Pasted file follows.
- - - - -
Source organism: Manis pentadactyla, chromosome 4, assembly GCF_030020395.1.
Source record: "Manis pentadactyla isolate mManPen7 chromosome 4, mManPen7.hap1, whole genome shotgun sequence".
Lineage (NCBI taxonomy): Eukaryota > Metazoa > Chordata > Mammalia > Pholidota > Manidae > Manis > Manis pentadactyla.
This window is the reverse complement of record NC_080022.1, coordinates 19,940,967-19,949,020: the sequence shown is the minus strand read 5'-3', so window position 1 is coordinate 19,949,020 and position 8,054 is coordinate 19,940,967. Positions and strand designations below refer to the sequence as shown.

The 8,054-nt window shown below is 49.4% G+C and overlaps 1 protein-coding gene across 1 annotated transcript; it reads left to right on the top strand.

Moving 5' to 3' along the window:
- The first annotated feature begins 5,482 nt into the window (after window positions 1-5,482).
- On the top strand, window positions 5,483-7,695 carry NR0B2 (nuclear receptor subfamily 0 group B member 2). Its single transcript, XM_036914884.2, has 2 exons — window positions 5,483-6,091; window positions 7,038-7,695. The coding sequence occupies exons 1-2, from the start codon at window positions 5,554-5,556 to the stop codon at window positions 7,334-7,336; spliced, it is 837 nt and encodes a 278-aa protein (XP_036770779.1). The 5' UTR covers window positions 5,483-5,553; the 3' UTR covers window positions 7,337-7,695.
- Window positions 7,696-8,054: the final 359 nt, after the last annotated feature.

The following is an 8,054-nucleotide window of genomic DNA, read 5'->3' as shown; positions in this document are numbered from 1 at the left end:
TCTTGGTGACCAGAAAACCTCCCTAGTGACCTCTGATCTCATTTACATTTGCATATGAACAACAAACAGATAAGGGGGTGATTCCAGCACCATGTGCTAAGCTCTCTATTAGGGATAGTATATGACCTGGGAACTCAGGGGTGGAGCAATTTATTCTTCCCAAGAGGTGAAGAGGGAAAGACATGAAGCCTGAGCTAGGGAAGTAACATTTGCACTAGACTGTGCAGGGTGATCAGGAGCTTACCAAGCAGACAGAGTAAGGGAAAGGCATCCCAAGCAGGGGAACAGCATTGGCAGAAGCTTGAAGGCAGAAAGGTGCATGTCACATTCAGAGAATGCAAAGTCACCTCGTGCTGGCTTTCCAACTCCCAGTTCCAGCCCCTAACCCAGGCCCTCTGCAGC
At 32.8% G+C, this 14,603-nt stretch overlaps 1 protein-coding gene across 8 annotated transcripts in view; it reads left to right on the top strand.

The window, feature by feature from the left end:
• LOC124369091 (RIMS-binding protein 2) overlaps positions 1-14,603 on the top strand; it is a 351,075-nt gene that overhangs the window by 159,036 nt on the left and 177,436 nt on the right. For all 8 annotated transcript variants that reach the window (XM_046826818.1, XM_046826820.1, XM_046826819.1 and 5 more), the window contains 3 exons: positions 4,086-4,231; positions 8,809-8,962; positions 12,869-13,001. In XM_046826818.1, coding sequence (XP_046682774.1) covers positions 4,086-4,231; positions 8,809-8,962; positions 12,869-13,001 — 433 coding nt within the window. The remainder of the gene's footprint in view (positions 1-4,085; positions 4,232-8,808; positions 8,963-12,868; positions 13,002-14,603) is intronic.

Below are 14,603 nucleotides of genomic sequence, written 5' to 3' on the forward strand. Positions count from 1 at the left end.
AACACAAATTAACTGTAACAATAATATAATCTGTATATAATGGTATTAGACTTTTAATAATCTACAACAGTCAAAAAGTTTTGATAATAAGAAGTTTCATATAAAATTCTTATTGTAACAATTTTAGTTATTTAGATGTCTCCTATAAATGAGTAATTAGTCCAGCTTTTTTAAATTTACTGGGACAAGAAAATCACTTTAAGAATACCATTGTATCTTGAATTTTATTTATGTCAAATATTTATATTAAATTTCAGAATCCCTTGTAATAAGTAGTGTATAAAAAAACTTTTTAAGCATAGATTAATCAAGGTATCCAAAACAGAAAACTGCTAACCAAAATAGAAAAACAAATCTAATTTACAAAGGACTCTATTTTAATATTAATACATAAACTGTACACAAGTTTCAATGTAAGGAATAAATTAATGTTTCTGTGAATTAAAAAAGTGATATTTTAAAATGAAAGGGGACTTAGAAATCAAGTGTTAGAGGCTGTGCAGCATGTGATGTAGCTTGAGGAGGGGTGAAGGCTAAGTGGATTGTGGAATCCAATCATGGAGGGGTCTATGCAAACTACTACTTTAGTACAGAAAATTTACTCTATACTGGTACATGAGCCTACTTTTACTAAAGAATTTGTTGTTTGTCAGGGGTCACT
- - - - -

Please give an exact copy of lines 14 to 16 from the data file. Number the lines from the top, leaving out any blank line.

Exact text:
• LOC124369091 (RIMS-binding protein 2) overlaps positions 1-14,603 on the top strand; it is a 351,075-nt gene that overhangs the window by 159,036 nt on the left and 177,436 nt on the right. For all 8 annotated transcript variants that reach the window (XM_046826818.1, XM_046826820.1, XM_046826819.1 and 5 more), the window contains 3 exons: positions 4,086-4,231; positions 8,809-8,962; positions 12,869-13,001. In XM_046826818.1, coding sequence (XP_046682774.1) covers positions 4,086-4,231; positions 8,809-8,962; positions 12,869-13,001 — 433 coding nt within the window. The remainder of the gene's footprint in view (positions 1-4,085; positions 4,232-8,808; positions 8,963-12,868; positions 13,002-14,603) is intronic.

Below are 14,603 nucleotides of genomic sequence, written 5' to 3' on the forward strand. Positions count from 1 at the left end.
AACACAAATTAACTGTAACAATAATATAATCTGTATATAATGGTATTAGACTTTTAATAATCTACAACAGTCAAAAAGTTTTGATAATAAGAAGTTTCATATAAAATTCTTATTGTAACAATTTTAGTTATTTAGATGTCTCCTATAAATGAGTAATTAGTCCAGCTTTTTTAAATTTACTGGGACAAGAAAATCACTTTAAGAATACCATTGTATCTTGAATTTTATTTATGTCAAATATTTATATTAAATTTCAGAATCCCTTGTAATAAGTAGTGTATAAAAAAACTTTTTAAGCATAGATTAATCAAGGTATCCAAAACAGAAAACTGCTAACCAAAATAGAAAAACAAATCTAATTTACAAAGGACTCTATTTTAATATTAATACATAAACTGTACACAAGTTTCAATGTAAGGAATAAATTAATGTTTCTGTGAATTAAAAAAGTGATATTTTAAAATGAAAGGGGACTTAGAAATCAAGTGTTAGAGGCTGTGCAGCATGTGATGTAGCTTGAGGAGGGGTGAAGGCTAAGTGGATTGTGGAATCCAATCATGGAGGGGTCTATGCAAACTACTACTTTAGTACAGAAAATTTACTCTATACTGGTACATGAGCCTACTTTTACTAAAGAATTTGTTGTTTGTCAGGGGTCACT